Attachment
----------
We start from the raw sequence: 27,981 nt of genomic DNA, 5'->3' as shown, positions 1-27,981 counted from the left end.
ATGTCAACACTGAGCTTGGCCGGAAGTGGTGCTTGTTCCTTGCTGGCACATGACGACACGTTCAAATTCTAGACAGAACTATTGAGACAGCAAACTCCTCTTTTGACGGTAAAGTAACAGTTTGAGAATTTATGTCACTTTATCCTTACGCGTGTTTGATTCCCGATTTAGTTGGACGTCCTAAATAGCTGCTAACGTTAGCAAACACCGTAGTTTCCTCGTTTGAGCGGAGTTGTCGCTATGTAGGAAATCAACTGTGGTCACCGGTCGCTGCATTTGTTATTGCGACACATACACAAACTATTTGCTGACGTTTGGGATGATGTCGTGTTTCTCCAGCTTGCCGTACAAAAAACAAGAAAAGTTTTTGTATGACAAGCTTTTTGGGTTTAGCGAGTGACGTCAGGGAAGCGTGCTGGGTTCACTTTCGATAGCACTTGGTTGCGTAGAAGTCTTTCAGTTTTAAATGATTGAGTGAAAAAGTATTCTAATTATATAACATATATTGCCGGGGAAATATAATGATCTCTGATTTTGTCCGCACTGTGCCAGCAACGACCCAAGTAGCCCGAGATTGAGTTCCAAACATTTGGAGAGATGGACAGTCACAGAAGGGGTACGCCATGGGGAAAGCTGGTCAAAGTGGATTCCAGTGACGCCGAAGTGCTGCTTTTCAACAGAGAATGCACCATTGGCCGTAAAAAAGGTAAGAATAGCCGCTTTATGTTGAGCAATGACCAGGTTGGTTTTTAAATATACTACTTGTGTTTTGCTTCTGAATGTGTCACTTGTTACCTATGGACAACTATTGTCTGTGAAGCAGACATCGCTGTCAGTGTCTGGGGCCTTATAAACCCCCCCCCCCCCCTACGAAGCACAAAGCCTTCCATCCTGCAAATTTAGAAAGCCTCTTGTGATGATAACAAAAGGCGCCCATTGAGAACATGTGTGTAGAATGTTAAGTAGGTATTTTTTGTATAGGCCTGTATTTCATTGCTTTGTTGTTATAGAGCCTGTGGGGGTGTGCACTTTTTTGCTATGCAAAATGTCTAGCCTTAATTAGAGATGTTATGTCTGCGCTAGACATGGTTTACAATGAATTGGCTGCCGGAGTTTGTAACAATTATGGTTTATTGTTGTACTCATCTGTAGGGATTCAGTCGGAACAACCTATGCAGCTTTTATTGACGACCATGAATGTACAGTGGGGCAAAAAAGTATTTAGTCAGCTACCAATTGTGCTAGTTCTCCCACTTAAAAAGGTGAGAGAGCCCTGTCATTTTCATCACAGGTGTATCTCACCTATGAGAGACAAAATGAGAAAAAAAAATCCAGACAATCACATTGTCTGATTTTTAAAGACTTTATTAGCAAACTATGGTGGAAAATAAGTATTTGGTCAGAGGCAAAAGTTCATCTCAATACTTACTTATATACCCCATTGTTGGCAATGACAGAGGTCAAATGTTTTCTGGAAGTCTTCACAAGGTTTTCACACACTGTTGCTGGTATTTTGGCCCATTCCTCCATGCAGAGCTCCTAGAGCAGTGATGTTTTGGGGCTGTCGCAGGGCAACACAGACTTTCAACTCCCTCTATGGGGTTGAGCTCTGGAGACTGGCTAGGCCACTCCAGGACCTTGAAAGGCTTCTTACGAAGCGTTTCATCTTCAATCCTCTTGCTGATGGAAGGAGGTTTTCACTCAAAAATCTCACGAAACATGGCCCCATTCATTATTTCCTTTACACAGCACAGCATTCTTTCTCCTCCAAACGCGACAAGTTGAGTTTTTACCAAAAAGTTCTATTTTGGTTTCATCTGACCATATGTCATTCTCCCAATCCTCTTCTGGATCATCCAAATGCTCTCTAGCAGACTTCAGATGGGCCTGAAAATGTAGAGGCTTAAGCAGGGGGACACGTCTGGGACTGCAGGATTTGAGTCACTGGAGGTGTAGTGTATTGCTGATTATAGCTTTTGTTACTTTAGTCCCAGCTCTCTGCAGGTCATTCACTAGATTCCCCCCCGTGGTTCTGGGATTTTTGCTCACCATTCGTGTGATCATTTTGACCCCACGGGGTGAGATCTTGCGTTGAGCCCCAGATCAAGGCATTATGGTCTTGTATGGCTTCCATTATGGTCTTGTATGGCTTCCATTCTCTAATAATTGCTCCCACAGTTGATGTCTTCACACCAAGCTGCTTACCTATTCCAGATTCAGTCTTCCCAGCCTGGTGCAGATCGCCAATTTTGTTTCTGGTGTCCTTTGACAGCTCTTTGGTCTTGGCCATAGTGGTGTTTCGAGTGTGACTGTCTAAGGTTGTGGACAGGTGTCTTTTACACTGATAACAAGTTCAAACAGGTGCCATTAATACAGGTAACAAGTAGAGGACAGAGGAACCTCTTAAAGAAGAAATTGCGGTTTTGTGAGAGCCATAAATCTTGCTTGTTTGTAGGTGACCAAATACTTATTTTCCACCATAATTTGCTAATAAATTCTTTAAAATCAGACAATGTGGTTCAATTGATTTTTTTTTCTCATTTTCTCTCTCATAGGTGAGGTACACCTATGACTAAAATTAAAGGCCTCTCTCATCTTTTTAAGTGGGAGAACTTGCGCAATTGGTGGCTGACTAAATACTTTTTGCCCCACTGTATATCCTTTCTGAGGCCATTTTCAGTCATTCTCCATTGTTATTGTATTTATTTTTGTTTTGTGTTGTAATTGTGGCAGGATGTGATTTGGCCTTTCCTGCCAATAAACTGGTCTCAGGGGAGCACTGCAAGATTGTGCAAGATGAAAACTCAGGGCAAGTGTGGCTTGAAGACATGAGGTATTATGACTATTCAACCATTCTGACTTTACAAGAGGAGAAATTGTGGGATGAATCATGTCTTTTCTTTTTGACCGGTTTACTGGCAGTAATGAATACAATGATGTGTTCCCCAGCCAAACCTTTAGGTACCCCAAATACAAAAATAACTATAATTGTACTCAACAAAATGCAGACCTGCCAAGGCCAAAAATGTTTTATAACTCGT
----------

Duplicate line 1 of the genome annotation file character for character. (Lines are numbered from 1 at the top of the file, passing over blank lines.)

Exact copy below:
We start from the raw sequence: 27,981 nt of genomic DNA, 5'->3' as shown, positions 1-27,981 counted from the left end.